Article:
Archive for the ‘Hermes’ Category

More than Experiential learning – psychological transformation

October 8, 2006

The main ways I have explored anything in my life is by doing it. Climbing mountains – living & breathing philosophy in my early20s, relationships, counterculture & politics, psychotherapy, Psychodrama and cyberspace!

This blog, since its to its origins in “Links Pages” is one of the vessels for my experiential learning, a fairy mild one. Psyber-L was another – a really intense mailing list, that for a while was public, until closed at the wishes of its members. The two DreamEvents were powerful spaces to learn in. Doing psychotherapy online professionally is another experience that has given me an understanding of the net.

All of these things I do, with an eye to meaning, purpose and their depth, I can’t help it. If there is a way to go deeper – I sink in! They are vessels for my psyche when it needs to rumble & explode.

My current experiential vessel Thousand Sketches began naively, but I have realised that is a zone for me just like a psychotherapy relationship, a Psychodrama group, or a love relationship. I have not understood till now that the power of the psyche is enabled in our creativity area. The project is the psyche wanting something with me. It sounds a bit grand – but it is probably a simple & every day thing, just that right now it is very alive for me & I need to make sense of it all. Occasionally I am afraid it will drive me nuts.

I am writing this as I am planning an “launch” in Christchurch on 3 November. That is part of this project, it is public. Being messed around by my psyche in public! Public in Christchurch, and in New Zealand as I take this to Trade Me

It feels “Trade Me” is very literally true. It seems very congruent that the project has an auction gallery. I have written here – and extensively about Hermes being the archetype of the Internet. He is also the God of trade. It all fits – he has got me!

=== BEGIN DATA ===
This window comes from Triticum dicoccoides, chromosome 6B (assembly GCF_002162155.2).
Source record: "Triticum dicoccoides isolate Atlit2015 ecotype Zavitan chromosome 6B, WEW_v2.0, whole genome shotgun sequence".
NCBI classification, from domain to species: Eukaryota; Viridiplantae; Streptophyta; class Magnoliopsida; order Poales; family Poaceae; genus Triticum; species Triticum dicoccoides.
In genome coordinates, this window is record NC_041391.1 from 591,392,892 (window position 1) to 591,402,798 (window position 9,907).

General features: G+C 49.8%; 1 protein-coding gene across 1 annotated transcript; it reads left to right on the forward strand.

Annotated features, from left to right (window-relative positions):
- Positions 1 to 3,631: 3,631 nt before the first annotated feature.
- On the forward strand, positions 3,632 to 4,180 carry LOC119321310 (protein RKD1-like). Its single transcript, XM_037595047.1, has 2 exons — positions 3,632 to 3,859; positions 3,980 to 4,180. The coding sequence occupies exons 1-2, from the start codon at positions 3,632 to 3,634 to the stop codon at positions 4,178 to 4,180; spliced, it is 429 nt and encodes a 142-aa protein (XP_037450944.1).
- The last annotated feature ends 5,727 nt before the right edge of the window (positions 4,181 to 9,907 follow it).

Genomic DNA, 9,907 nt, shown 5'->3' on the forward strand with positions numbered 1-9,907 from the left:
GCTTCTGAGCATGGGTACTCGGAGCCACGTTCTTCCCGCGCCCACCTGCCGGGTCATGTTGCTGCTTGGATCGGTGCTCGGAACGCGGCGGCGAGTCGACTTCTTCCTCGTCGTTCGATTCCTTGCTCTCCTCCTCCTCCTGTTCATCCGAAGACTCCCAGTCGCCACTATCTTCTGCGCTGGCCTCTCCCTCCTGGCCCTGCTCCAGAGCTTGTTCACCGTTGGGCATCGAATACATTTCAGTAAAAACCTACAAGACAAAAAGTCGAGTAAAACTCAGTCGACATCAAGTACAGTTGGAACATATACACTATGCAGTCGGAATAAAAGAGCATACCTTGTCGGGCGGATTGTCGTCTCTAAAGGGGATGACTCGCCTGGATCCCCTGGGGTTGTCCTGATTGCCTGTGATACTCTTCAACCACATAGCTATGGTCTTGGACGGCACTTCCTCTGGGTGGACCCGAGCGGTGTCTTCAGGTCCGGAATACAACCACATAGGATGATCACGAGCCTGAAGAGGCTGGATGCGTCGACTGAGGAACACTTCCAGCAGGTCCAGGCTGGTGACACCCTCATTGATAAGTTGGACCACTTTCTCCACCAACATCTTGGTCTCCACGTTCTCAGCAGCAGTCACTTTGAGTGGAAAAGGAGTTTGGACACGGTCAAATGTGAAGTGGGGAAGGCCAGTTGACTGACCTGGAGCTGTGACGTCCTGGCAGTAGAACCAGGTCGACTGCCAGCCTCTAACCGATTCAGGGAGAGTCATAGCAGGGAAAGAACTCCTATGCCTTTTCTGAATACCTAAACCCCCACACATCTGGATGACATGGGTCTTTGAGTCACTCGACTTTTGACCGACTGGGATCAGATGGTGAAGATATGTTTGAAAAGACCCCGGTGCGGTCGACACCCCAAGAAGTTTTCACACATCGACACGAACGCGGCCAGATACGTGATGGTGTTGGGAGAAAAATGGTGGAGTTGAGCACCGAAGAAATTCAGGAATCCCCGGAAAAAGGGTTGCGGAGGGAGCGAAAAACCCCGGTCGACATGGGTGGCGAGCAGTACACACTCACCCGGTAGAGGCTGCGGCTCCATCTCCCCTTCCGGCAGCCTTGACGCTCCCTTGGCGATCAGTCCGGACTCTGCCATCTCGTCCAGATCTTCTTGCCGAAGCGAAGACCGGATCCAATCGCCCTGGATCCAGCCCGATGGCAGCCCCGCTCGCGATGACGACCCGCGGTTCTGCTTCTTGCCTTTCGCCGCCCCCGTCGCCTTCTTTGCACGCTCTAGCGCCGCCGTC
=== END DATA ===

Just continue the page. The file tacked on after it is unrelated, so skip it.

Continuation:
Archetypes of Cyberspace

November 14, 2003

Saturday, 22 November 2014

Soon in kindle.

Following Hermes and Serpents – Archetypes of Cyberspace

August 24, 2003

fUSION Anomaly Has a quote from Hakim Bey The Obelisk :

It is Hermes who bridges the gap between the metalinguistic and the sublinguistic in the form of the message, language itself, the medium; he is the trickster who leads in misleading, the tremendum that echoes through the broken word. Hermes is therefore political, or rather ambassadorial — patron of intelligence and cryptography as well as an alchemy that seeks only the embodiment of the real. Hermes is between text and image, master of the hieroglyphs that are simultaneously both — Hermes is their significance, their translatability. As one who goes ‘up and down’ between spirits and humans, Hermes Psychopomp is the shamanic consciousness, the medium of direct experience, and the interface between these other forms and the political. ‘Hermetic’ can also mean ‘unseen’.

The full article is here. Also this from Erik Davis, Techgnosis: Myth, Magic & Mysticism In The Age Of Information:

Already in Homer, Hermes is a multitasking character. The figure who flits through the _Iliad_ as a messenger and thief becomes in _The Odyssey_ a guide of souls and a shamanic healer, curing Odysseus from Circe’s witchy poison. But the god really doesn’t find himself at center stage until the pseudo-Homeric _Hymn to Hermes_, written around the sixth century b.c.e. The poem begins with the nymph Maya, lately loved by Zeus, giving birth to a boisterous child. Leaping instantly out of his crib, the babe Hermes dashes into the outside world, where he happens upon a turtle. He kills the creature, takies up its shell, and invents the lyre, becoming the “first to manufacture songs.”

Quicksilver : Volume One of The Baroque Cycle

July 18, 2003

Neal Stephenson’s new book announced.

The editorial review now on Amazon